(c.1637–79), seminary priest and martyr. Born at Dimples, near Blackburn (Lancs.), of a recusant family, John was educated by Jesuits at Scarisbrick Hall and at Saint-Omer before he joined the English College at Valladolid (Spain). He was ordained priest in Segovia in 1662 and returned to England in 1663. He ministered to his co-religionists first at Holywell (Flintshire, now Clwyd), where the shrine of Winefride was a place of pilgrimage throughout the penal times, and from 1670 onwards at Puddington Hall in the Wirral. His official function here was tutor to the Massey children; his real function that of missionary priest. In the scare following the ‘Popish Plot’ he was arrested and charged with being a priest. He was imprisoned at Chester castle and executed there on 19 July. His speech before execution was printed: he strongly asserted that he was condemned only for his priesthood, that it was not Catholic belief that the pope had power to ‘give licence to murder princes’, and asked God to ‘bless the King, grant him a prosperous reign here and a crown of glory hereafter’. His quartered body was returned to Puddington to be placed on the four corners of the house, but the Masseys disobeyed this order and buried the body in Burton graveyard. The traditional grave there was opened in 1962, but did not contain remains which were certainly his. Plessington was canonized by Paul VI in 1970 as one of the Forty Martyrs of England and Wales. Feast; 25 October.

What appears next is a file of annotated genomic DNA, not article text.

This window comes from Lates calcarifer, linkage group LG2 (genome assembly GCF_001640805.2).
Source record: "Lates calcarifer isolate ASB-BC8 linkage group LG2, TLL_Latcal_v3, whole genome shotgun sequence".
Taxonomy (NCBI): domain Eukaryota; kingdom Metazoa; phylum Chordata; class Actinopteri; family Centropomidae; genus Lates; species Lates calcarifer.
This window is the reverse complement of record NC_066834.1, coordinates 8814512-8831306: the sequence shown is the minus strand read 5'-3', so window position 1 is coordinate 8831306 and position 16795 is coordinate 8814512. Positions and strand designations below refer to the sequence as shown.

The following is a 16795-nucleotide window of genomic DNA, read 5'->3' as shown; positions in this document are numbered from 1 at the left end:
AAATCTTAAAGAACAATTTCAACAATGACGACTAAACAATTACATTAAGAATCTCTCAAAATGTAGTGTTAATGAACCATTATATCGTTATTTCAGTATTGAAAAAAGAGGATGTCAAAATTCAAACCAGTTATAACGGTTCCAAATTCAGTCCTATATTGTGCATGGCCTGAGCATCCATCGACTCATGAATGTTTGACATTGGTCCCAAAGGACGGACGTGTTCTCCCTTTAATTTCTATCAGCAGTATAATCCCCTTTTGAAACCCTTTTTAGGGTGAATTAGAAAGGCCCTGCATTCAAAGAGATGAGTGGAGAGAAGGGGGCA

From The Oxford Dictionary of Saints in Oxford Reference.